Back in June, it was reported that Portis owed the IRS nearly half a million dollars. The University of Miami product made more than $43 million in his NFL career. He was not exactly a tightwad when it came to his spending, as evidenced by videos that still live on in YouTube lore. He owned as many as eight homes at one point in his career.
Most recently, Portis was working as an analyst for Dan Snyder’s Red Zebra Broadcasting station ESPN 980 during the football season.
But how Portis came upon his troubles to begin with explains a larger story of youth, wealth and trust that many athletes can likely relate to. In short, a former teammate of Portis’s from college, Rod Mack, linked him up with a group of financial advisers who did not have Clinton’s interests in mind. Various financial transactions were brokered on his credit as he tells it, which is how he ended up paying a mortgage on a house he bought outright with cash. In short, he was a young athlete who trusted the wrong people with his money and is still paying for it, literally.
On the air, Portis basically explained how Chapter 11 bankruptcy works, then proceeded to explain how he got fleeced, effectively over the course of his career. Cooley was extremely interested in the details of said investments, including a casino in Alabama, that apparently quite a few other athletes were linked to from an investment standpoint. Almost all the players involved attended the University of Miami, University of Florida or Florida State University. The whole thing feels like it’ll be a story line on HBO’s “Ballers” soon.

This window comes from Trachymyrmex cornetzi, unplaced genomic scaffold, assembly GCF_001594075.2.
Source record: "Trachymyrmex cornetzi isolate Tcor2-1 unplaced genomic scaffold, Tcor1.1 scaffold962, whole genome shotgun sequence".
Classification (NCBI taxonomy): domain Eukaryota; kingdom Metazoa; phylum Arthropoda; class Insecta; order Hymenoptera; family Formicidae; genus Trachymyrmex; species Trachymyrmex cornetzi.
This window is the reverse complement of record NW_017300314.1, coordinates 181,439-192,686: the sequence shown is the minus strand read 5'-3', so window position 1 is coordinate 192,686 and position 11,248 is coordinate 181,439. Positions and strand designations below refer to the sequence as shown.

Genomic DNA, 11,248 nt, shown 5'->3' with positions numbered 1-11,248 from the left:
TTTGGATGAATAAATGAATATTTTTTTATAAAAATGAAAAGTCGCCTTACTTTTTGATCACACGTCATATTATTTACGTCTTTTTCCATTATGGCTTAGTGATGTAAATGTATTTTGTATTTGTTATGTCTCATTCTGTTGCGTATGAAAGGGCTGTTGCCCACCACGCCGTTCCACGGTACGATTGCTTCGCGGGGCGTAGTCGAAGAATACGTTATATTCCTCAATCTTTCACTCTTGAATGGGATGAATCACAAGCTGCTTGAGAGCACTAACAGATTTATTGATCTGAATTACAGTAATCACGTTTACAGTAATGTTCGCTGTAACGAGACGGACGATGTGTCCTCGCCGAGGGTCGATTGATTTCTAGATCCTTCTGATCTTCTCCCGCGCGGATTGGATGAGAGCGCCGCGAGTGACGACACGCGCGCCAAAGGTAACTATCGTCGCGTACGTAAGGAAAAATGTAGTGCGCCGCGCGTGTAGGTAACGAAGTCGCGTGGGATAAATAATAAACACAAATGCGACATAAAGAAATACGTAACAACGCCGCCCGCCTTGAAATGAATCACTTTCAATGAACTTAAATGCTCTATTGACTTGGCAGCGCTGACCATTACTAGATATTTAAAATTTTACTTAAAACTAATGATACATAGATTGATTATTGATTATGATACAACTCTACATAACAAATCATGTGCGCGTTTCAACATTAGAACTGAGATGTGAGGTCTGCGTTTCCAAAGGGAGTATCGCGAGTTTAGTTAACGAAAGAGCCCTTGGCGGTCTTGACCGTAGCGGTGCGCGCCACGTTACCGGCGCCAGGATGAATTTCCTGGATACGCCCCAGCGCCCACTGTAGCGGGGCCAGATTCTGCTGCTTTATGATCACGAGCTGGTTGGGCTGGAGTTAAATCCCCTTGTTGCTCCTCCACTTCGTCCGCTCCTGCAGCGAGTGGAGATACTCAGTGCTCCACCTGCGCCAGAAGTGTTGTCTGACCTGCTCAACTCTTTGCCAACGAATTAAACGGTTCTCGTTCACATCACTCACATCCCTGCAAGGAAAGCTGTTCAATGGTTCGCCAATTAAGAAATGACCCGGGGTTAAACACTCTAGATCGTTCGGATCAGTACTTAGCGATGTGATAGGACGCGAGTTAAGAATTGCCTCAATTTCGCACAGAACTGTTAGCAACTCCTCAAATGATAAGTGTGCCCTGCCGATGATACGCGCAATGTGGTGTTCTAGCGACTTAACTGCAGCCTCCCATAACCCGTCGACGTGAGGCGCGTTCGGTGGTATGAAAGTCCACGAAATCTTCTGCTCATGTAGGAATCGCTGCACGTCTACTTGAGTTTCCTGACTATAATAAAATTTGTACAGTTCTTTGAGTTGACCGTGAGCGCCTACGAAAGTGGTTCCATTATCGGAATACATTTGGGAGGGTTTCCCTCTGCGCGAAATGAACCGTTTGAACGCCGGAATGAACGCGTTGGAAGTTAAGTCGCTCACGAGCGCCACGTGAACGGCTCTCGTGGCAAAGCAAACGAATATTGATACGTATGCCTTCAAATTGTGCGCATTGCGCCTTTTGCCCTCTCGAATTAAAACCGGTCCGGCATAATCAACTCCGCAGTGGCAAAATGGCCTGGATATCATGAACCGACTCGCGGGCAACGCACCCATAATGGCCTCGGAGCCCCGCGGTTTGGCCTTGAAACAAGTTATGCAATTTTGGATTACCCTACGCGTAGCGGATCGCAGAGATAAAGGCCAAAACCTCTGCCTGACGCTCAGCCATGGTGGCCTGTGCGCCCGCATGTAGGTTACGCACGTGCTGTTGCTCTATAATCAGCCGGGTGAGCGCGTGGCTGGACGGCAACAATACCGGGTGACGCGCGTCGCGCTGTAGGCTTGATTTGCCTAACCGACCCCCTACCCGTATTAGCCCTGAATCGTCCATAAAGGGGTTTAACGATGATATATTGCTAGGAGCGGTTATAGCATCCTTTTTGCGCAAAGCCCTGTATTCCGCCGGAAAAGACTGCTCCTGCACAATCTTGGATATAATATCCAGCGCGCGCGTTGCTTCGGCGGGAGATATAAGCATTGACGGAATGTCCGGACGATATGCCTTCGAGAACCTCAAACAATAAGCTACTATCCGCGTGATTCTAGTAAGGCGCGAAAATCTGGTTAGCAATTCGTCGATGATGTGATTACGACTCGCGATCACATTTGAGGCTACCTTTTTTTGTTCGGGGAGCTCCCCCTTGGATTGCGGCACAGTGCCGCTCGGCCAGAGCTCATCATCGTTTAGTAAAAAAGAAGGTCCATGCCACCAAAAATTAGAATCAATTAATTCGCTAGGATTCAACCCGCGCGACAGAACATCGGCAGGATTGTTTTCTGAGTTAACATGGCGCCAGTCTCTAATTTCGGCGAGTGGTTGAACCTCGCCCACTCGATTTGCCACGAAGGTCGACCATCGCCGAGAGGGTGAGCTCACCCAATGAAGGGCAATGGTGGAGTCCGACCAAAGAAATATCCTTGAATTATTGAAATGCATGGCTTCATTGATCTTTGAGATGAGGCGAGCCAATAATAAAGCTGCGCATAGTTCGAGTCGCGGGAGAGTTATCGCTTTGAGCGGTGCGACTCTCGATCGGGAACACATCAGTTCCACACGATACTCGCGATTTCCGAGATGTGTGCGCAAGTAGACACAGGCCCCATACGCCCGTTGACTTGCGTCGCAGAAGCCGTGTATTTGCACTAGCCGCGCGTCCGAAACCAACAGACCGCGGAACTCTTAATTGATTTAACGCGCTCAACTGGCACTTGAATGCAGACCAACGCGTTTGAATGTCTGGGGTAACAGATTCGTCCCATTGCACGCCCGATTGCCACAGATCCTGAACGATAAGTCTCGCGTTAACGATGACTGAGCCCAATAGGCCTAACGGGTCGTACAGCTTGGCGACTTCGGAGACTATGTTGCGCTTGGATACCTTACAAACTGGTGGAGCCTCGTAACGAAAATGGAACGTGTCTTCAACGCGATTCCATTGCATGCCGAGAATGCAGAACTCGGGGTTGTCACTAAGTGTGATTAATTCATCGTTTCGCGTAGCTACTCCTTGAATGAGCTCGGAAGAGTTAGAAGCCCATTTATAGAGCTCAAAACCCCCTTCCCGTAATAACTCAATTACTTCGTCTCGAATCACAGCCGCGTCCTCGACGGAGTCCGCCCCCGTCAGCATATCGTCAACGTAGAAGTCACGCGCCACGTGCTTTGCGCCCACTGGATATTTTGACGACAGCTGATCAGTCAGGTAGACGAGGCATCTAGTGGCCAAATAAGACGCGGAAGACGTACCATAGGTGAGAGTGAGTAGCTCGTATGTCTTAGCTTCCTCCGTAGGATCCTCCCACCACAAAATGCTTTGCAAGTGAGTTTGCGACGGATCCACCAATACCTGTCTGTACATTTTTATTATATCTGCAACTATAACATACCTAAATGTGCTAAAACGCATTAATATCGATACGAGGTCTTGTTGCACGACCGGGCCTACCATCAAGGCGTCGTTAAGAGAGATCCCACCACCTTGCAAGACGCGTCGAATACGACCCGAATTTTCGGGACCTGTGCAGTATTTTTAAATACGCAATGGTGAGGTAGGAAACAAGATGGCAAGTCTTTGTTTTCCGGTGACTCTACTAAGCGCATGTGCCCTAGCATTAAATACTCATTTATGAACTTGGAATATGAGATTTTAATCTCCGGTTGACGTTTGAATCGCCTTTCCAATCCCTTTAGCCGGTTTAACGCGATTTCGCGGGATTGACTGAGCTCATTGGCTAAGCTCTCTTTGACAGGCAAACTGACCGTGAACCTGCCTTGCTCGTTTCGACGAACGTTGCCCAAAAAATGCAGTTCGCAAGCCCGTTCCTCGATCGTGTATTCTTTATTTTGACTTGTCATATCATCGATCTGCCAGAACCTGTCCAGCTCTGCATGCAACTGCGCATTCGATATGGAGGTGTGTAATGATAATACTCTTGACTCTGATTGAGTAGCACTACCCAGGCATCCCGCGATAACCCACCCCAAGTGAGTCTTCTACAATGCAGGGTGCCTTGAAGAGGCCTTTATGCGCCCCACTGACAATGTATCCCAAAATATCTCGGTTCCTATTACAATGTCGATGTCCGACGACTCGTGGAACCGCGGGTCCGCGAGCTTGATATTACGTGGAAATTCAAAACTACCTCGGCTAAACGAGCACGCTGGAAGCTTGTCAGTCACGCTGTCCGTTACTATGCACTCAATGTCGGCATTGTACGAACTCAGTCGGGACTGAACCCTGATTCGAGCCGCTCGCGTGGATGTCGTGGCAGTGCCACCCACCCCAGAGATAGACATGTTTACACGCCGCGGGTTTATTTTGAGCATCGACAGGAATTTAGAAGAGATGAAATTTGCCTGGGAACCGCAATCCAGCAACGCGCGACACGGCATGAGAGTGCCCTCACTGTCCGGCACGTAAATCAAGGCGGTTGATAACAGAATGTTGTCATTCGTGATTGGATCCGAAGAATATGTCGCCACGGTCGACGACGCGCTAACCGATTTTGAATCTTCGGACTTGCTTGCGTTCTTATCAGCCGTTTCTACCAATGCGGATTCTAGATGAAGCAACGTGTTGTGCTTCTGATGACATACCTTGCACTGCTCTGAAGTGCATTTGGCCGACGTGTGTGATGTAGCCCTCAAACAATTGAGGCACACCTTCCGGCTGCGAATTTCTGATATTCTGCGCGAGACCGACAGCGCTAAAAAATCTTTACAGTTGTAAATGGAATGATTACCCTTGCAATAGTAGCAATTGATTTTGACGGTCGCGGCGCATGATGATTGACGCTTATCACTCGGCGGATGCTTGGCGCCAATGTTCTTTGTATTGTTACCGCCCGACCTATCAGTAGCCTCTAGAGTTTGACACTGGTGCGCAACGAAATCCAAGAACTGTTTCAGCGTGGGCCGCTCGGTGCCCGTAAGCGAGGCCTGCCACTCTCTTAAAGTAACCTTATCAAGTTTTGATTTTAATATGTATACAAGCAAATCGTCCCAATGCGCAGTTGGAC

“People act like this is new news. That’s the other thing that’s bothering me. People act like this is new news. The casino investment came out when T.O. first came out and told you about the casino. It’s the same casino that everyone was in. Floyd Mayweather, Jamie Foxx, Terrell Owens, the list goes on of guys that were involved in this,” he said. “This is the regret, that Jeff Rubin of Pro Sports is the guy behind all of this. No one mentions Jeff Rubin, who’s the financial adviser. … He should be in jail. We’re talking about someone owing a couple million dollars, but this man has run off with $100M.”
Cooley, who made significantly less than Portis in his career, was sympathetic to his former teammate’s situation. “The list of players who have financial people that say can you get me a guy, is so long, and that list of players all involves, or 70% involves, those players really having no idea what those people are actually doing with their money,” Cooley said. “Players are very, I wouldn’t call it irresponsible, but unsure of what’s [going on.]”
Portis wasn’t smart enough to recognize a large-scale swindle, but then again, neither were nearly a dozen other NFL players. In the end, his advice for people was simple.
“As athletes. As young kids with no money, you get a lot of people that run to you and want to guide you,” Portis said. “Don’t give your money to no one, besides the bank.”